Regular lawn mowing is the single best thing you can do to achieve a lawn that will be the envy of your neighbours. A well manicured lawn is a thing of beauty, but the relatively simple task of mowing can be a bit more complicated than it first appears. Let us answer some of the most common questions to help you make the cut.
When to start cutting grass?
As a general rule your first grass cut of the year should be in early Spring. Depending on weather and temperatures at the particular time, the last week in February or the first week in March is a great time to start.
Aim to make the first mow just before the weather starts to warm up, keeping the mower blades high just take the tops off of the grass. This will stimulate the grass to grow and encourage it to thicken up, helping to keep out weeds and moss.
Can you cut grass in the winter?
The simple answer is YES! Grass can still grow through the winter months, especially if it is unseasonably warm. We have seen lawns which still need regular cuts in December while the weather has stayed particularly mild.
However, when mowing in the winter you need take a few precautions:
Frost on your lawn can make the grass brittle. Simply walking on a frosted lawn can damage or even kill the grass underneath. If you try to mow you will likely kill or severely stress the lawn, inviting disease. Wait for a mild and dry day at least a couple of days after a frost.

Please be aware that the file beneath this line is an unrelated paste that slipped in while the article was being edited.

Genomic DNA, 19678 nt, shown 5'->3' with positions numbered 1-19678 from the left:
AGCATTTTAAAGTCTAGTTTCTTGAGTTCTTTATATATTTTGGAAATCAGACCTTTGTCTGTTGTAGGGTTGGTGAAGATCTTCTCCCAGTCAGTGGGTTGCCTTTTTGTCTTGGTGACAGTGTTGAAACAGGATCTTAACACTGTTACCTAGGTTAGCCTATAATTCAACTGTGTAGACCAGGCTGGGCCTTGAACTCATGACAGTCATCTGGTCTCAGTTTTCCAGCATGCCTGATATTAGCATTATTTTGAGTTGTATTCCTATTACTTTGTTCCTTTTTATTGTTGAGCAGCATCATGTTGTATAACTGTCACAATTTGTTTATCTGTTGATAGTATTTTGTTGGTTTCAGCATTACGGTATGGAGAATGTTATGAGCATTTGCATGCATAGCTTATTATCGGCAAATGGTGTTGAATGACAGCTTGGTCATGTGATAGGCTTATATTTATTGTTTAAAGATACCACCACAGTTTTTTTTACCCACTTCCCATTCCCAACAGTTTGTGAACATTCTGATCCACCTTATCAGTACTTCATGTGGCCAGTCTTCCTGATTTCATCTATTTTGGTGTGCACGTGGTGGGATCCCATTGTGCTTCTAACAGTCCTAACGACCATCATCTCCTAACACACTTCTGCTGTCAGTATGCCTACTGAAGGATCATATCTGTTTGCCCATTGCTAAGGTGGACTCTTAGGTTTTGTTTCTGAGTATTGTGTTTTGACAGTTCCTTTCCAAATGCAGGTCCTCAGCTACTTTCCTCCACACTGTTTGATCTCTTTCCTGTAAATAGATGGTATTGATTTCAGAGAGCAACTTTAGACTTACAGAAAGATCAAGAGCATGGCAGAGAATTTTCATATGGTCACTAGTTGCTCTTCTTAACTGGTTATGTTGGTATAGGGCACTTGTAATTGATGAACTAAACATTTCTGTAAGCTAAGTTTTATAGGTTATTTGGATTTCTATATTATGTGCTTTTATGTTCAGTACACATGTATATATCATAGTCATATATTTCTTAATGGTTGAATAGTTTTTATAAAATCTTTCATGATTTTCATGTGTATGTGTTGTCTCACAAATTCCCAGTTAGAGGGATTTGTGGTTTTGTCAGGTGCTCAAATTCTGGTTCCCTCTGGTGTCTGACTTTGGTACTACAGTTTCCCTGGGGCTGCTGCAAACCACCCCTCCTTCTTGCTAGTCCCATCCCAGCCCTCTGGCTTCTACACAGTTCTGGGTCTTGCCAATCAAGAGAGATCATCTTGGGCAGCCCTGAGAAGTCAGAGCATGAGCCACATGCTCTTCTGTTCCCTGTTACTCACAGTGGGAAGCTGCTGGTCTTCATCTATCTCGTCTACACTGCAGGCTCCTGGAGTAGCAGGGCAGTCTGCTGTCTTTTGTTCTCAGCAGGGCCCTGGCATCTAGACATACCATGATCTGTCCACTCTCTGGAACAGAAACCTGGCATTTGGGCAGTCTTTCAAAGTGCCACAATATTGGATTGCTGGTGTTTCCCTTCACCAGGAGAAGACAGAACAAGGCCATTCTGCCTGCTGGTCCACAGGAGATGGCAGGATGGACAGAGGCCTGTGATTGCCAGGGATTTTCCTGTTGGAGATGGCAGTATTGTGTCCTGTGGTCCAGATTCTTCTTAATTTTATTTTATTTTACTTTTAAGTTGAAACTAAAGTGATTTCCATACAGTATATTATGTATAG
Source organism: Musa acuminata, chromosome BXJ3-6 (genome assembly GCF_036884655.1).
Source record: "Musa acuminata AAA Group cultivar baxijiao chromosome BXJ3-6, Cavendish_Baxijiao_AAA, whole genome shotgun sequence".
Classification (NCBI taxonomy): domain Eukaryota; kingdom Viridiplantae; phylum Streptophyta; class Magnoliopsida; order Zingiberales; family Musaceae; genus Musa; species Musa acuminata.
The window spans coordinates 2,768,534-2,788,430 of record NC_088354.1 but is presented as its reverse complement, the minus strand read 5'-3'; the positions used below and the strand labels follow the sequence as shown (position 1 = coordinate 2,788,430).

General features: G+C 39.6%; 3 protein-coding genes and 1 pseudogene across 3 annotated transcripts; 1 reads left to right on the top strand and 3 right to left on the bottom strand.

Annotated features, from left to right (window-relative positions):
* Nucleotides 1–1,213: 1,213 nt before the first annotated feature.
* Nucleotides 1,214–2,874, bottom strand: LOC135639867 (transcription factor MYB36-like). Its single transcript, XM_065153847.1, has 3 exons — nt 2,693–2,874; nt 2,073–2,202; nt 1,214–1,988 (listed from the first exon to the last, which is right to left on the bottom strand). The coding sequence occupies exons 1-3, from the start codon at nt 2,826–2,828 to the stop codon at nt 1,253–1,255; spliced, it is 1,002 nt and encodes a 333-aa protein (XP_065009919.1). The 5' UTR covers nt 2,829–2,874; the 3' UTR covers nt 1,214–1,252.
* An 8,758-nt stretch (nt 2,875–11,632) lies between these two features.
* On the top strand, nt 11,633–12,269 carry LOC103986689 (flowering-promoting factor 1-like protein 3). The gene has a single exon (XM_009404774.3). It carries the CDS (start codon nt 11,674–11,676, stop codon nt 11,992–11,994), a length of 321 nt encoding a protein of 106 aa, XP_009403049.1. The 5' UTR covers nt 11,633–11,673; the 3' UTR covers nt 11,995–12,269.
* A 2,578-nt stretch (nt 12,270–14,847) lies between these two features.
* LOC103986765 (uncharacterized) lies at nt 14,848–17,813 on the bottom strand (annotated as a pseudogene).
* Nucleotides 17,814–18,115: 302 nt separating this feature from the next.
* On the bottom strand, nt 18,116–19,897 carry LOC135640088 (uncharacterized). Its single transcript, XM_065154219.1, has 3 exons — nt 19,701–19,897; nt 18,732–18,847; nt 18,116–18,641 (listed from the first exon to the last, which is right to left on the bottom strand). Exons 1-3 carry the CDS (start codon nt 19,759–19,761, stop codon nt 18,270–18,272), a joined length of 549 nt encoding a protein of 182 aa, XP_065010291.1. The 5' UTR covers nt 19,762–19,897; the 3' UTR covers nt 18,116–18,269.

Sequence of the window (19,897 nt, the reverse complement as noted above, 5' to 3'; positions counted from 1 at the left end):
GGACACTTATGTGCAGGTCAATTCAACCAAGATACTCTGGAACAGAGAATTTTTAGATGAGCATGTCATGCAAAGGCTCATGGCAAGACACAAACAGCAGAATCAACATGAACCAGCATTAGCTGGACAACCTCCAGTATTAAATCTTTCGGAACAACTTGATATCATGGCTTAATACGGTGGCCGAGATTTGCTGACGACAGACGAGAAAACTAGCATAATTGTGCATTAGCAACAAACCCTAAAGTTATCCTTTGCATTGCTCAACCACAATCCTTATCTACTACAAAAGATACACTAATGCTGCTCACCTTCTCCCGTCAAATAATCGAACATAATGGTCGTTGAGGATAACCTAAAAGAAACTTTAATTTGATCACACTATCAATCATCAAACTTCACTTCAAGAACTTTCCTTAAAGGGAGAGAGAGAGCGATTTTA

Avoid waterlogged lawns
Lawns tend to lie wetter in winter. If the lawn is too wet walking or mowing can compact the soil. This will close any little air pockets around the roots of the plant and will starve it of oxygen. Diseases such as Rust thrive in these conditions so it is best to wait for a few dry days in a row before attempting a mow
Clear rubbish and debris
A lawn mower is not a vacuum cleaner! If you use the mower to pick up leaves and twigs etc this will blunt the blade rapidly. This will cause the blade to tear at the grass rather than cutting it cleanly. Tearing grass leaves it susceptible to disease and fungus so it’s always best to rake up or use a blower to clear any rubbish first.
Keep it long
Shorter days in winter means less natural light falls onto your lawn. Sunlight is the source by which plants make food via photosynthesis. If you scalp a lawn in winter it will struggle to produce enough food to survive. A longer blade ( usually 1 ½ – 2 inches ) will promote a stronger plant, deeper roots and a more resilient lawn, which will green up faster in the spring.
How often should you mow your lawn?
Every lawn is different and grows at a different rate. A lawn full of fine fescues may grow slower than a 100% ryegrass lawn, and a shady lawn will grow slower than one in full sun.
A general rule would be to never remove more than a third of the grass height in a single mow. This stresses the plant and can lead to a “scalped” look. Little and often mowing on the other hand will promote the grass to spread sideward (tillering) and produce a much greener thicker lawn.
Example lawn mowing routine
January – February: Little or no mowing required depending on the weather
March: One or two mows this month, roughly once a fortnight but a high cut just to neaten things up
April – May: At least once per week will be necessary, perhaps even twice a week if growth is vigorous. The warmer temperatures and still moist ground will cause grass to grow at its fastest rate of the year.